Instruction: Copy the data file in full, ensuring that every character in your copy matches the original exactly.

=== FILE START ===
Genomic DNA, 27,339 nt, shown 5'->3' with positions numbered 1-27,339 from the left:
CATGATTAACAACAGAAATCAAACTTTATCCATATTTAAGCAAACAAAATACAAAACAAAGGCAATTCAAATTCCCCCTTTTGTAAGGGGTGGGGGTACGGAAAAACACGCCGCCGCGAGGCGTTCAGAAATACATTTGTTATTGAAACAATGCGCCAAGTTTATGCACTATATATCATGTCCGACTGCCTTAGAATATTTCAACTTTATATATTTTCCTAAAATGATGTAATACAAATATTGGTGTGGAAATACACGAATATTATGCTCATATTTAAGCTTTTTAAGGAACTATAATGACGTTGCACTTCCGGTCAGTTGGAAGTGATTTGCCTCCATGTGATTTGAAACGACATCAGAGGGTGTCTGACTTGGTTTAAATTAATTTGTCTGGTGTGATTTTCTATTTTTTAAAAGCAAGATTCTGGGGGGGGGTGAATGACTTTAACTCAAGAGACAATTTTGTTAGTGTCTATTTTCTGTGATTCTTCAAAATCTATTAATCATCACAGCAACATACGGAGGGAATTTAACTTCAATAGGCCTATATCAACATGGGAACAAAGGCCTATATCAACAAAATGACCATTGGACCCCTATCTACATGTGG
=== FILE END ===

Genomic DNA, 27,339 nt, shown 5'->3' with positions numbered 1-27,339 from the left:
CATGATTAACAACAGAAATCAAACTTTATCCATATTTAAGCAAACAAAATACAAAACAAAGGCAATTCAAATTCCCCCTTTTGTAAGGGGTGGGGGTACGGAAAAACACGCCGCCGCGAGGCGTTCAGAAATACATTTGTTATTGAAACAATGCGCCAAGTTTATGCACTATATATCATGTCCGACTGCCTTAGAATATTTCAACTTTATATATTTTCCTAAAATGATGTAATACAAATATTGGTGTGGAAATACACGAATATTATGCTCATATTTAAGCTTTTTAAGGAACTATAATGACGTTGCACTTCCGGTCAGTTGGAAGTGATTTGCCTCCATGTGATTTGAAACGACATCAGAGGGTGTCTGACTTGGTTTAAATTAATTTGTCTGGTGTGATTTTCTATTTTTTAAAAGCAAGATTCTGGGGGGGGGTGAATGACTTTAACTCAAGAGACAATTTTGTTAGTGTCTATTTTCTGTGATTCTTCAAAATCTATTAATCATCACAGCAACATACGGAGGGAATTTAACTTCAATAGGCCTATATCAACATGGGAACAAAGGCCTATATCAACAAAATGACCATTGGACCCCTATCTACATGTGG